MY INTERVIEW WITH AUTHOR GRACE BRENNAN!

MY INTERVIEW WITH AUTHOR GRACE BRENNAN!

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What’s your name and what genre would you consider your books to be?

My name is Grace Brennan, and I write paranormal shifter romances.

Tell me about your book. How did you come up with that (story, angle, idea)?

Which book? Lol. My current one is book 4 in my latest series. This is a character who appeared in the last series, so I’ve had a while to get to know him and who he is. The storylines just come to me. It’s hard to explain. The more I get to know a character, the more I see their story in my head. This one came naturally.

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How did you get interested in writing this particular genre (historical novels, mysteries, sci-fi, children’s books, etc.)?

I’m a reader, first and foremost. This genre is one of my favorites to read, so when I began to write, it’s what I gravitated to first.

What kind of research did you do for this book?

There wasn’t really any research involved in this one. I don’t often need to. With this genre, I made up my own world, so the rules are mine to make. That being said, some of my search history on my laptop is pretty crazy, because I need to know weird stuff sometimes lol.

Can you tell me about your Series?

All of my series—I have four right now—are all connected. So it’s like one long, continuing saga. My very first series started off with cowboys on a ranch, and my current series are warriors in a secluded village. But different characters in all series show up in others a lot.

Do you have a favorite book out of this series?

That’s probably a tie between Zane, book 1, and Vynn, book 4, the one I just finished. Zane was so much fun to write, and I laughed so much during the process. It was just a blast. Vynn is a lot darker, and it was a lot harder to write. But it was one of those books I felt like I grew a lot with, and as frustrating as the characters were throughout the process, I ended up with a huge soft spot for both of them.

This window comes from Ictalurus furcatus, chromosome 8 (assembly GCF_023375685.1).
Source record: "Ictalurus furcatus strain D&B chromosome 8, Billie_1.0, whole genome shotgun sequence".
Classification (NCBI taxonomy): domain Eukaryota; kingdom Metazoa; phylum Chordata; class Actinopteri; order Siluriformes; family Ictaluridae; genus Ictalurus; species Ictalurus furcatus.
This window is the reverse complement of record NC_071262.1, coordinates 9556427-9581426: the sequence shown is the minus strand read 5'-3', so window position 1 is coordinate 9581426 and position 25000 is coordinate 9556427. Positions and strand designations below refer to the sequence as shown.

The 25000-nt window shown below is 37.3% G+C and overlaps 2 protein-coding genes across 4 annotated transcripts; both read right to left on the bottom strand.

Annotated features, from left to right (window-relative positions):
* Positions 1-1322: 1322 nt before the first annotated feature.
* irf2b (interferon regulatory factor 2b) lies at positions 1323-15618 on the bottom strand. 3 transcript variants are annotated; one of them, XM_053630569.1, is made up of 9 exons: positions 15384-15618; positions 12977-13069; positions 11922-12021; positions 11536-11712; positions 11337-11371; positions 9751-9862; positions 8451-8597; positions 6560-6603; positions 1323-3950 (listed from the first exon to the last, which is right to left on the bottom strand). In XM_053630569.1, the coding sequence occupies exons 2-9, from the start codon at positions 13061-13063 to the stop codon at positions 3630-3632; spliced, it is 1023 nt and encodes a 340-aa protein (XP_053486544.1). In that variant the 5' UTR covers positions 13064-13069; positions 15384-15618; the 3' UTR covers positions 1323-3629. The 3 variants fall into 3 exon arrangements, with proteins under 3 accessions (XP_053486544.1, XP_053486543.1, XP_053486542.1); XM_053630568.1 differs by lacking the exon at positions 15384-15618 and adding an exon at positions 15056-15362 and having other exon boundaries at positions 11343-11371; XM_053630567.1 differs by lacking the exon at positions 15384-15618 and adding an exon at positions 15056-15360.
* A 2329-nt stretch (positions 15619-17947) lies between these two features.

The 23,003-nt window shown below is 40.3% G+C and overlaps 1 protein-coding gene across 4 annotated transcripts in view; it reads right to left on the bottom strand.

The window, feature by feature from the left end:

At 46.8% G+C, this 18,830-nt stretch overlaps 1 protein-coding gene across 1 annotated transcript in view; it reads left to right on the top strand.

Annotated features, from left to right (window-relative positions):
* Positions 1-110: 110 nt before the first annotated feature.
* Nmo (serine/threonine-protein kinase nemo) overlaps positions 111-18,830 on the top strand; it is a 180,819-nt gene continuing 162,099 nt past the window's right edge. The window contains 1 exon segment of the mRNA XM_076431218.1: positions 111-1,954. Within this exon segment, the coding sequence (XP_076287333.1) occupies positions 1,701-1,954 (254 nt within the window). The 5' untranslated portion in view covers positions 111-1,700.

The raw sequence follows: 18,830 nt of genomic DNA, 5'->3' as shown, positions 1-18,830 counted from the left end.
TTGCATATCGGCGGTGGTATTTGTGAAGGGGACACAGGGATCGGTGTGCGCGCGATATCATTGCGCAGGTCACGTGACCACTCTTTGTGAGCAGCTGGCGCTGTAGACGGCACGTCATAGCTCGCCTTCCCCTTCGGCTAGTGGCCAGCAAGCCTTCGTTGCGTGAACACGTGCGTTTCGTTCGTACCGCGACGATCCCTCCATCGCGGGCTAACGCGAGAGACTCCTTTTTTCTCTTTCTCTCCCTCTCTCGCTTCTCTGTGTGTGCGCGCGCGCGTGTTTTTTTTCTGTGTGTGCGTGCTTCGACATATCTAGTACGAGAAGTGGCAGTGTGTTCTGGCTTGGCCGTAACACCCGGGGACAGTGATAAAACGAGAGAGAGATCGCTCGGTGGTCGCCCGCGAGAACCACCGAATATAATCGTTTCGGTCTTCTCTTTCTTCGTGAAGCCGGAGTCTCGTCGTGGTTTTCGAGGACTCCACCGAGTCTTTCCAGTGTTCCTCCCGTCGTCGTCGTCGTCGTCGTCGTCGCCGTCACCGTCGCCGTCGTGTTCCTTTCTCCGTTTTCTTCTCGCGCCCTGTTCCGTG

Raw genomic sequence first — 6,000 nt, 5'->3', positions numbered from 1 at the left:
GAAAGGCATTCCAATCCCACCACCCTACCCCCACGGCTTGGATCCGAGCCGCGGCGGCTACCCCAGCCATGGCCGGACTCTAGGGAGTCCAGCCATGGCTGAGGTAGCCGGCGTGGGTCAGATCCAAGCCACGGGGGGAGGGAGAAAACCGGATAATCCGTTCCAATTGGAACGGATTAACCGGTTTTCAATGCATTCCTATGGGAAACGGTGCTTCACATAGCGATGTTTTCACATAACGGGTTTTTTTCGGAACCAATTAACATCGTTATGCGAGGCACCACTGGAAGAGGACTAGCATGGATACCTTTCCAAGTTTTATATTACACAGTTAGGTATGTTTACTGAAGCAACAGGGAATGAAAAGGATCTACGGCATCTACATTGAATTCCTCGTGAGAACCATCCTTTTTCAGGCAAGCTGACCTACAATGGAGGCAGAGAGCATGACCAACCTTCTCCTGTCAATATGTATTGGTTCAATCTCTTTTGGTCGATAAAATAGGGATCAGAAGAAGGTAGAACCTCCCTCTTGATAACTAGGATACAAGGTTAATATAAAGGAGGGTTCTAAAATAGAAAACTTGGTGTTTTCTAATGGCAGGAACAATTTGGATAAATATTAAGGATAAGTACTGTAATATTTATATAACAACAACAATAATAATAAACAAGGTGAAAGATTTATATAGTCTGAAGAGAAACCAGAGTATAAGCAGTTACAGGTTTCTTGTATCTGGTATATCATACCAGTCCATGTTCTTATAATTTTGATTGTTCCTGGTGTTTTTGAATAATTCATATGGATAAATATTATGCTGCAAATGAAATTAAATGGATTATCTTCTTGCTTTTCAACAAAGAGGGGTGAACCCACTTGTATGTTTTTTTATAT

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Where did you get the inspiration/idea for your series?

They kind of just come to me. When I wrote my very first series, I didn’t intend to stay in that world. But there was a neighboring farm they had a lot of interaction with, so it was natural to go there next. And that’s kind of how it goes. I’ll start a new series, and a character will pop up who’s not a part of it, but I want to know more about them. And then the ideas start flowing. When I’m writing one series, I have the next series already plotted in my head.

Was it always meant to become a series?

The one I’m currently writing, yes, as well as most of my others. But when I wrote my very first book, I never intended for it to be a series. Honestly, I wasn’t sure I’d even write another, because I didn’t know how successful it would be. But readers enjoyed it and began asking about the main character’s siblings, and so that’s what I did next. I wrote about his siblings. And my first series was born.

What’s a typical working day like for you? When and where do you write? Do you set a daily writing goal?

I have word counts I like to hit, but I’m not always successful lol. It usually only takes me about a week to write a book, but they’re very long working days. I get up, drink some coffee, and then once I’m awake enough to focus, I start writing. And then I write until I go to bed. Generally, about 10k words a day, sometimes more when I’m more focused. And I write at my dining room table. I have an office upstairs, but I rarely use it.

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Do you have a new book in the making and if so, what’s the name of your upcoming book?

I just uploaded my next book for preorder this morning. It’s called Vynn, and it’s book 4 in the War Cats series. It’ll release August 31st, and I’m really excited for this one!

How important are character names to you in your books? Is there a special meaning to any of the names?

It’s fairly important. I like for the name to really match who the character is. I’ve also been slowly stealing my friend’s names for my characters. I’ve used seven so far, with plans for more. I like to honor my friends in some small way.

Where do your ideas come from?

Anywhere and everywhere. Sometimes it’s from something I see on TV. Sometimes from a random conversation I happen to hear in passing. Recently, I was looking through cover model images, saw an image, and had the whole book play out in my head. And yes, I bought the image!

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Is there a genre that you’ve been wanting to experiment with?